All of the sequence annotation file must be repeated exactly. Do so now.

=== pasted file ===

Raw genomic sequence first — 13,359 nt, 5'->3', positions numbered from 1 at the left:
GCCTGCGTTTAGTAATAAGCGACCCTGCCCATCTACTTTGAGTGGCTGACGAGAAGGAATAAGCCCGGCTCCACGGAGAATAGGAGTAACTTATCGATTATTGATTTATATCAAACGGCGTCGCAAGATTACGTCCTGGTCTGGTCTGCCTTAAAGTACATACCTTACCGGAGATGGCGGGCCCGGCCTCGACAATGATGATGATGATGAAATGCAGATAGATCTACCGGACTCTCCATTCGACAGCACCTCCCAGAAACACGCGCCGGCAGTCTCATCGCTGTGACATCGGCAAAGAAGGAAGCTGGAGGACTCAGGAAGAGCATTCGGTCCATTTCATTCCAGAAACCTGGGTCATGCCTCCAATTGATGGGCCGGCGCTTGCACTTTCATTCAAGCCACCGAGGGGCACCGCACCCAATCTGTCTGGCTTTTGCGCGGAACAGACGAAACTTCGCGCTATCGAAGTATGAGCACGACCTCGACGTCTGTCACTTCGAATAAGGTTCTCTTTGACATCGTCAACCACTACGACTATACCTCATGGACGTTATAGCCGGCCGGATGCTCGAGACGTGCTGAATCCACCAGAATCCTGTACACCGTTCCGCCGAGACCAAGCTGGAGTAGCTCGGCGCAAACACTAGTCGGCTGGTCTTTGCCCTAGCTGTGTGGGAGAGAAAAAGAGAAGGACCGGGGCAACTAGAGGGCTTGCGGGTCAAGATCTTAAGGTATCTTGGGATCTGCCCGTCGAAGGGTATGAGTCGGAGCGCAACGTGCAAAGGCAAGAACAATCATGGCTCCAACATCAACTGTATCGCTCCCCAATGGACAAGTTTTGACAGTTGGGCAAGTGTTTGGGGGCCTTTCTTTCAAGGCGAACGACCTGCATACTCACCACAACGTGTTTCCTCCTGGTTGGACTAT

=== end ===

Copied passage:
Raw genomic sequence first — 13,359 nt, 5'->3', positions numbered from 1 at the left:
GCCTGCGTTTAGTAATAAGCGACCCTGCCCATCTACTTTGAGTGGCTGACGAGAAGGAATAAGCCCGGCTCCACGGAGAATAGGAGTAACTTATCGATTATTGATTTATATCAAACGGCGTCGCAAGATTACGTCCTGGTCTGGTCTGCCTTAAAGTACATACCTTACCGGAGATGGCGGGCCCGGCCTCGACAATGATGATGATGATGAAATGCAGATAGATCTACCGGACTCTCCATTCGACAGCACCTCCCAGAAACACGCGCCGGCAGTCTCATCGCTGTGACATCGGCAAAGAAGGAAGCTGGAGGACTCAGGAAGAGCATTCGGTCCATTTCATTCCAGAAACCTGGGTCATGCCTCCAATTGATGGGCCGGCGCTTGCACTTTCATTCAAGCCACCGAGGGGCACCGCACCCAATCTGTCTGGCTTTTGCGCGGAACAGACGAAACTTCGCGCTATCGAAGTATGAGCACGACCTCGACGTCTGTCACTTCGAATAAGGTTCTCTTTGACATCGTCAACCACTACGACTATACCTCATGGACGTTATAGCCGGCCGGATGCTCGAGACGTGCTGAATCCACCAGAATCCTGTACACCGTTCCGCCGAGACCAAGCTGGAGTAGCTCGGCGCAAACACTAGTCGGCTGGTCTTTGCCCTAGCTGTGTGGGAGAGAAAAAGAGAAGGACCGGGGCAACTAGAGGGCTTGCGGGTCAAGATCTTAAGGTATCTTGGGATCTGCCCGTCGAAGGGTATGAGTCGGAGCGCAACGTGCAAAGGCAAGAACAATCATGGCTCCAACATCAACTGTATCGCTCCCCAATGGACAAGTTTTGACAGTTGGGCAAGTGTTTGGGGGCCTTTCTTTCAAGGCGAACGACCTGCATACTCACCACAACGTGTTTCCTCCTGGTTGGACTAT